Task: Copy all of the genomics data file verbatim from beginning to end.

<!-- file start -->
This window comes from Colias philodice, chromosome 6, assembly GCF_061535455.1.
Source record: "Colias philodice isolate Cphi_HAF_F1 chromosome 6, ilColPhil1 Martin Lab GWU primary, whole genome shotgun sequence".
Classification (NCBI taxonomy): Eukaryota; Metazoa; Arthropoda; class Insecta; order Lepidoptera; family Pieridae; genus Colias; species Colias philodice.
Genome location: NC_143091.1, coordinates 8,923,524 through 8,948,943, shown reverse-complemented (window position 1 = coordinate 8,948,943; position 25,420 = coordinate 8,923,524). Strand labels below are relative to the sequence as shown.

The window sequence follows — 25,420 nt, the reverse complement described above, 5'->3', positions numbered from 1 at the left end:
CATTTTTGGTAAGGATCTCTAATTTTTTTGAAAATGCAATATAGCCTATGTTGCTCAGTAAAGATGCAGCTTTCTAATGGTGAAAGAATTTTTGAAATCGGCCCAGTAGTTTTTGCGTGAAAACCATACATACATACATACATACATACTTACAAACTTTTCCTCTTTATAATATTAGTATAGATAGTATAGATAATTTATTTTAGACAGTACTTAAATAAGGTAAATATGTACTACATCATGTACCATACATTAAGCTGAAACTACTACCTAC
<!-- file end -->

This window comes from Colias philodice, chromosome 6, assembly GCF_061535455.1.
Source record: "Colias philodice isolate Cphi_HAF_F1 chromosome 6, ilColPhil1 Martin Lab GWU primary, whole genome shotgun sequence".
Classification (NCBI taxonomy): Eukaryota; Metazoa; Arthropoda; class Insecta; order Lepidoptera; family Pieridae; genus Colias; species Colias philodice.
Genome location: NC_143091.1, coordinates 8,923,524 through 8,948,943, shown reverse-complemented (window position 1 = coordinate 8,948,943; position 25,420 = coordinate 8,923,524). Strand labels below are relative to the sequence as shown.

The window sequence follows — 25,420 nt, the reverse complement described above, 5'->3', positions numbered from 1 at the left end:
CATTTTTGGTAAGGATCTCTAATTTTTTTGAAAATGCAATATAGCCTATGTTGCTCAGTAAAGATGCAGCTTTCTAATGGTGAAAGAATTTTTGAAATCGGCCCAGTAGTTTTTGCGTGAAAACCATACATACATACATACATACATACTTACAAACTTTTCCTCTTTATAATATTAGTATAGATAGTATAGATAATTTATTTTAGACAGTACTTAAATAAGGTAAATATGTACTACATCATGTACCATACATTAAGCTGAAACTACTACCTAC